If you’re experiencing pain in the base of your head, temples or above your eyes then there’s a good chance you’re suffering from cervicogenic headaches. The good news is that it’s a type of headache that usually responds well to physiotherapy treatment. Get help now for your headache by calling 02 9144 1510 or by booking online here.
What Are Cervicogenic Headaches?
A cervicogenic headache is a form of headache that is caused by structures (muscles joints and ligaments) in the neck. What happens is that the nerves that carry the pain signals from the neck, go to the same place in the brain and spinal cord that deal with pain signals from the head. The brain gets confused and interprets the pain signals from your neck as coming from your head.
What can also happen is that the pain signals from the neck also make it easier for pain signals from the head to be communicated into the brain. So if you’re a migraine sufferer, neck problems can make it easier to trigger a migraine. Common pain producing areas in the neck include the suboccipital muscles at the base of the skull, the large trapezius muscle running from the skull to the shoulder and the joints between the neck vertebrae in the top of the neck.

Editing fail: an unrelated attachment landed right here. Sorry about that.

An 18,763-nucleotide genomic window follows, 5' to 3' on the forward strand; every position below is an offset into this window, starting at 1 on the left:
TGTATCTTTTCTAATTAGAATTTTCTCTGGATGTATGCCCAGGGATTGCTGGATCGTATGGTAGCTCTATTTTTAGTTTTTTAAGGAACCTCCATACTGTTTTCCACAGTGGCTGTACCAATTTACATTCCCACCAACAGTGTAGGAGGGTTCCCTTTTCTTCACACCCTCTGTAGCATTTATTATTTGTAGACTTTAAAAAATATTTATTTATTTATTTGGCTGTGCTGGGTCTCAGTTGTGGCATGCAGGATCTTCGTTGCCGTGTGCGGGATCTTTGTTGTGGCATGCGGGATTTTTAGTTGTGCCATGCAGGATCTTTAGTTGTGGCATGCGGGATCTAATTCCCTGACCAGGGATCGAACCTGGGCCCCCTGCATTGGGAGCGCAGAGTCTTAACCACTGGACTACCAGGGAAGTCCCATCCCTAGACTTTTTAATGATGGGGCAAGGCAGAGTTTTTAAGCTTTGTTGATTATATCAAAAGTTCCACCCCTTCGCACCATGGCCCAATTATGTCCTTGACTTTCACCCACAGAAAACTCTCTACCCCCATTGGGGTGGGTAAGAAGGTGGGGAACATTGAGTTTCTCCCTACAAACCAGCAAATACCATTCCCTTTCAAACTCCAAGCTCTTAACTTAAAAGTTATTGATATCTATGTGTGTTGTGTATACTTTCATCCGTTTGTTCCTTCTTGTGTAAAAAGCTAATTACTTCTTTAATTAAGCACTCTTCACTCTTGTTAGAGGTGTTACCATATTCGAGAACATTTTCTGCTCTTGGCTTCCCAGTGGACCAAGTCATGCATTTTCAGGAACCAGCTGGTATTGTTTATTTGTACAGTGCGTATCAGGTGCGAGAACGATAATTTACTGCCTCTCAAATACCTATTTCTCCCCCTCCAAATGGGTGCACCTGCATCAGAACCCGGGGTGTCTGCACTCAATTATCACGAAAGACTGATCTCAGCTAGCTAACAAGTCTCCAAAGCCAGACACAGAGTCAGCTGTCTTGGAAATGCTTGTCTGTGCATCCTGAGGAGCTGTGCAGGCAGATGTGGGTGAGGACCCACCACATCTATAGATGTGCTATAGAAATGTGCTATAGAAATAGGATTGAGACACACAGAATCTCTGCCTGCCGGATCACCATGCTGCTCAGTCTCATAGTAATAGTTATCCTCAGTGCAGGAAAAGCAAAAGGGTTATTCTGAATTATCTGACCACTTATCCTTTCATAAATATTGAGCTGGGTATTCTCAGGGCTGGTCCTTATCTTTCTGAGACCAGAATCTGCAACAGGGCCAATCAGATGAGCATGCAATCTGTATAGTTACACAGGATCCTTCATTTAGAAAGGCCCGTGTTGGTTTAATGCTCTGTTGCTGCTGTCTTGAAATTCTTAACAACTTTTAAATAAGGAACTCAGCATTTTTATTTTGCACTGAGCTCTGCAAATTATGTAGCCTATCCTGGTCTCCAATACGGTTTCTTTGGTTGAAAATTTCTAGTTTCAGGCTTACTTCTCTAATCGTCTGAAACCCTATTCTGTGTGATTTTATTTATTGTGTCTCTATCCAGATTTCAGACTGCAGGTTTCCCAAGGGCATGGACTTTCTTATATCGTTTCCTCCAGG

How Do These Problems Happen?
Cervicogenic headaches can be traumatic in origin, for example with whiplash after a road traffic accident, or due to prolonged abnormal load being placed on these structures, such as prolonged slouching or slumping at a computer desk at work. Other muscles, like the upper fibres of the trapezius muscle can also refer to the head after prolonged poor postures and overuse.
There are many treatments that we can provide to assist you in relieving your headaches. They include:
- Manual therapy involving joint mobilisations and trigger point release to allow normal joint movement. This will allow you to be able to maintain a good posture more easily.
- Soft tissue massage to the symptomatic muscles to relieve muscle tension.
- Taping to help you prevent over-activity in the symptomatic muscles.
- Dry needling to reduce muscle tension, reduce the amount of pain the brain produces and promote the release of your body’s natural pain killers and anti-inflammatory’s.
- Postural correction to prevent any bad habits that can lead to the cervicogenic headache. This may involve tape to help maintain the correct posture.
- Exercises to provide relief from your headaches in the short term and then to prevent re-occurrences in the future.
- Ergonomic assessments can improve your workstation lay out to reduce how much you load the painful structures.
The exact treatments used will depend on the specific problem or problems that are causing your headaches. After a detailed assessment, your physiotherapist will discuss these causes with you and provide you with a plan on how to best relieve your symptoms and correct the underlying problem.